Monday 10th September 2012
Dr Louise Talbot, Macmillan Clinical Psychologist, talks about the psychological needs and specialist support offered to this group of children.
Central nervous system tumours (CNST) account for around one quarter of all cancer diagnoses in children and are the second most common childhood malignancy.
Childhood CNSTs differ from those seen in adults in their incidence, histology and location. Children who are diagnosed with a CNST face many survivorship challenges, including problems with neurological function, epilepsy, vision, hearing, short stature, endocrinopathy (hormone problems), and psycho-social challenges.
Skilled neuro-rehabilitation often makes the difference between a child who grows into an independent adult and one who needs complex care. The importance of psychological support and care for this group has been highlighted in NICE guidance, yet remains a significant area of unmet need in many paediatric oncology services.
The neuro-oncology service
Royal Manchester Children’s Hospital (RMCH) is a UK Children’s Cancer and Leukaemia Group (CCLG) treatment centre. Around 30 children are diagnosed with CNSTs and treated within the centre each year. The clinical psychology service within neuro-oncology was set up in July 2009 after Macmillan funded a full-time clinical psychologist.
This followed a successful partnership between Macmillan and Central Manchester University Hospitals Trust that delivered a pilot project of psychological interventions to children with CNSTs and their families.
As a Macmillan clinical psychologist at RMCH, I provide psychological and neuro-psychological assessment, support, expertise and interventions for all children and young people diagnosed with CNSTs and their families. The service provides psychological care to children and young people up to the age of 19, throughout the cancer pathway.
I work closely with the psychooncology multidisciplinary team (MDT) at RMCH. I also attend weekly MDT meetings, ward rounds and case reviews, and am involved with the ongoing teaching and training schedules arranged for RMCH and community nursing staff.
The details of the exact psychology intervention packages vary from one child to another depending on age, diagnosis and morbidity following treatment. The majority of families need help in one or a combination of the areas highlighted below.
Emotional support needs
- Concerns over changed appearance.
- Social anxiety and peer relationships.
- Health anxiety.
- Parental anxiety.
- Difficulty establishing independence.
- Low mood and self-esteem.
- Procedural anxiety.
Neuro-psychological assessment and return to school
- Baseline assessment of abilities post-treatment.
- Liaison with schools about actual or expected learning problems post-treatment.
- Involvement in special educational needs assessments and reviews.
- Understanding and dealing with treatment related behaviour problems, eg steroid induced.
- Helping parents put the rules back in place.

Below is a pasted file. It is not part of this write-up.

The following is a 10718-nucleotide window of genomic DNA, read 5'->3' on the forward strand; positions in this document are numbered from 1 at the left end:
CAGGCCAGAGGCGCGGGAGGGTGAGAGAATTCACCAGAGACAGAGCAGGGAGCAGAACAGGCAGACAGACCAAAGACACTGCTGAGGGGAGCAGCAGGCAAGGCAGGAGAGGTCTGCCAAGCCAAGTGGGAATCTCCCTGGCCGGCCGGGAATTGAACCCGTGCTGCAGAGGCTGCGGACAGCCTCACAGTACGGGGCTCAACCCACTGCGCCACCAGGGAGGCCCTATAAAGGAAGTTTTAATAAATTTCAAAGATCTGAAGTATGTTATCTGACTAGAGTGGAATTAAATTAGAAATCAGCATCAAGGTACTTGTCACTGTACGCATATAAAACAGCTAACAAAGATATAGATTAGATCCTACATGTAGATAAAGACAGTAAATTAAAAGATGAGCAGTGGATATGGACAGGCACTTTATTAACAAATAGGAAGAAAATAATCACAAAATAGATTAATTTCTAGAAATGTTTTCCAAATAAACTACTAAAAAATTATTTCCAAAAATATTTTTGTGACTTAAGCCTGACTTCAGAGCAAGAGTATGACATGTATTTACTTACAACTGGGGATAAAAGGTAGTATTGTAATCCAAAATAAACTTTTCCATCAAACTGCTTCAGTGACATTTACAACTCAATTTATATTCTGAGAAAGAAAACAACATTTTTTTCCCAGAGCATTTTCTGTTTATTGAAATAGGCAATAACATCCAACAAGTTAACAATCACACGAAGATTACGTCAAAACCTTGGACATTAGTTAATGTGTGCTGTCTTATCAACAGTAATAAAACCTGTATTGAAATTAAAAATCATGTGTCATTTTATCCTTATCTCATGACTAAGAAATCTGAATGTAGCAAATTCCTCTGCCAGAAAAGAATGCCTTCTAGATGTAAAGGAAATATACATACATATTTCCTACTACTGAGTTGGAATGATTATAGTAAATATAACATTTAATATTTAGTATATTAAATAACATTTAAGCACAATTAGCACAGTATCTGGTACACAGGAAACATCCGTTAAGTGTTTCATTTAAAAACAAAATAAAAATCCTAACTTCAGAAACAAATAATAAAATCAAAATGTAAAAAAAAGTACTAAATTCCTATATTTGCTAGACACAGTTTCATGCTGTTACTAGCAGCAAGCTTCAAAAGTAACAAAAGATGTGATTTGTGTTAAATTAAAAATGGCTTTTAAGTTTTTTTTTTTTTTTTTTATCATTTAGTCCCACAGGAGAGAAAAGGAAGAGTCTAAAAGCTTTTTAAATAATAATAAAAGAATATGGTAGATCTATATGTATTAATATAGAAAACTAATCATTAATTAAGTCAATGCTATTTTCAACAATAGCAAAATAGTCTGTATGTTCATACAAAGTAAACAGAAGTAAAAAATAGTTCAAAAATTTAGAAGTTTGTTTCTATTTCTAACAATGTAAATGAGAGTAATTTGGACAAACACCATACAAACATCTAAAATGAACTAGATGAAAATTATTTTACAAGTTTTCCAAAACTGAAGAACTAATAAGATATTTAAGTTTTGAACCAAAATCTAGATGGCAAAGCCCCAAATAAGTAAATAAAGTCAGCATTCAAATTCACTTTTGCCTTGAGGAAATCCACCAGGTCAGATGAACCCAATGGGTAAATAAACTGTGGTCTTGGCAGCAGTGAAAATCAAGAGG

- Dealing with tantrums and tears.
- Dealing with rewards, bribes and presents.
The feedback we’ve had from members of the MDT, including consultant oncologists, has been very positive. It has highlighted the importance of education and advocacy for the children and families involved in the neuro-oncology service.
Feedback from patients as part of a service evaluation using the Commission for Health Improvement Experience of Service Questionnaire was also very positive. Examples of comments received include:
‘My child was able to talk freely about her concerns to someone impartial to the family and all advice given to her was dealt with individually. I also felt that the person I saw cared about my progress, and talked to me both as a patient and a person.' Parent of 17-year-old.
‘I felt that I was taken seriously and each problem that was raised was dealt with individually. I also felt that the person I saw cared about my progress, and talked to me both as a patient and a person.’ 17-year-old patient.
‘The counsellor was very friendly and approachable. She got on well with my daughter from the start and she looked forward to her visits.' Parent of 13-year-old.
‘I feel like [the psychologist] really cared and step by step she helped me solve any problems I had.’ 13-year-old patient.
Future plans for the service include implementing some of the ideas given by secondary school children about group support, along with trials of goal-based evaluation methods for intervention. The service is committed to research and development and is pleased to welcome a trainee clinical psychologist into the team to conduct research on self-esteem in adolescent cancer.
1. Anderson D M, Rennie K M, Ziegler R S, Neglia J P, Robison, L R, & Gurney J G. Medical and neurocognitive late effects among survivors of childhood central nervous system tumors. Cancer. 2001. 92 (10); 2709– 2719.
2. NICE. Guidance on Cancer Services: Improving Outcomes in Children and Young People with Cancer: The Manual. 2005. London: National Institute for Clinical Excellence.
3. Mitchell W, Clarke S & Sloper P. Survey of psychosocial support provided by UK paediatric oncology centres. Archives of
Disease in Childhood. 2005. 90 (8), 796–800.
4. Commission for Health Improvement. Experience of Service Questionnaire. 2002.
Macmillan has fact sheetsabout children’s cancers and information about brain tumours.